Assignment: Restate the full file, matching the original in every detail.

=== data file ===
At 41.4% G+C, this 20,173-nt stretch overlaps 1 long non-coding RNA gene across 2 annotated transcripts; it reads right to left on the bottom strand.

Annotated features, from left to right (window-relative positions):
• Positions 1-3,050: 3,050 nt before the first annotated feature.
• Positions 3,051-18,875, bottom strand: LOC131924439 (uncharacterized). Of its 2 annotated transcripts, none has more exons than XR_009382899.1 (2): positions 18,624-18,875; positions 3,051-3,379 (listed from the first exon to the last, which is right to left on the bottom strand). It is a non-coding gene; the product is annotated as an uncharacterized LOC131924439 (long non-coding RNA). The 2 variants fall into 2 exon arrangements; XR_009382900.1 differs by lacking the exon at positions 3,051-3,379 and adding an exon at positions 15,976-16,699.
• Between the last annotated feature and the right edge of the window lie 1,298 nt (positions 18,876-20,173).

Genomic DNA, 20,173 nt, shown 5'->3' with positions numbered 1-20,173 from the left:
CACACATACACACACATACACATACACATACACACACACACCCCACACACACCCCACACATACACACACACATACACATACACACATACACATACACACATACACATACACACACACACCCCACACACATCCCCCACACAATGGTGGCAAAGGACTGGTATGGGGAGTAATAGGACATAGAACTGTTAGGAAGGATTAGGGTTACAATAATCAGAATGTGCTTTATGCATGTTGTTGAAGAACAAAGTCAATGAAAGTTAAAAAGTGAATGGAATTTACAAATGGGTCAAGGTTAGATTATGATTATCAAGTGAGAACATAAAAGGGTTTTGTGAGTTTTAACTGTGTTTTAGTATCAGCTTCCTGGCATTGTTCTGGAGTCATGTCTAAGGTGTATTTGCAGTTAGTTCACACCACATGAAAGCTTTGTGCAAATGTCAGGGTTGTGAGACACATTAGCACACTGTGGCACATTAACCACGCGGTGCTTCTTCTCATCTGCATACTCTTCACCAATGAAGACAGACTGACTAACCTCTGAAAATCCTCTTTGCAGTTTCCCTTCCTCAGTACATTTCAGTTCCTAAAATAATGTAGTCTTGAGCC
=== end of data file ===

At 41.4% G+C, this 20,173-nt stretch overlaps 1 long non-coding RNA gene across 2 annotated transcripts; it reads right to left on the bottom strand.

Annotated features, from left to right (window-relative positions):
• Positions 1-3,050: 3,050 nt before the first annotated feature.
• Positions 3,051-18,875, bottom strand: LOC131924439 (uncharacterized). Of its 2 annotated transcripts, none has more exons than XR_009382899.1 (2): positions 18,624-18,875; positions 3,051-3,379 (listed from the first exon to the last, which is right to left on the bottom strand). It is a non-coding gene; the product is annotated as an uncharacterized LOC131924439 (long non-coding RNA). The 2 variants fall into 2 exon arrangements; XR_009382900.1 differs by lacking the exon at positions 3,051-3,379 and adding an exon at positions 15,976-16,699.
• Between the last annotated feature and the right edge of the window lie 1,298 nt (positions 18,876-20,173).

Genomic DNA, 20,173 nt, shown 5'->3' with positions numbered 1-20,173 from the left:
CACACATACACACACATACACATACACATACACACACACACCCCACACACACCCCACACATACACACACACATACACATACACACATACACATACACACATACACATACACACACACACCCCACACACATCCCCCACACAATGGTGGCAAAGGACTGGTATGGGGAGTAATAGGACATAGAACTGTTAGGAAGGATTAGGGTTACAATAATCAGAATGTGCTTTATGCATGTTGTTGAAGAACAAAGTCAATGAAAGTTAAAAAGTGAATGGAATTTACAAATGGGTCAAGGTTAGATTATGATTATCAAGTGAGAACATAAAAGGGTTTTGTGAGTTTTAACTGTGTTTTAGTATCAGCTTCCTGGCATTGTTCTGGAGTCATGTCTAAGGTGTATTTGCAGTTAGTTCACACCACATGAAAGCTTTGTGCAAATGTCAGGGTTGTGAGACACATTAGCACACTGTGGCACATTAACCACGCGGTGCTTCTTCTCATCTGCATACTCTTCACCAATGAAGACAGACTGACTAACCTCTGAAAATCCTCTTTGCAGTTTCCCTTCCTCAGTACATTTCAGTTCCTAAAATAATGTAGTCTTGAGCC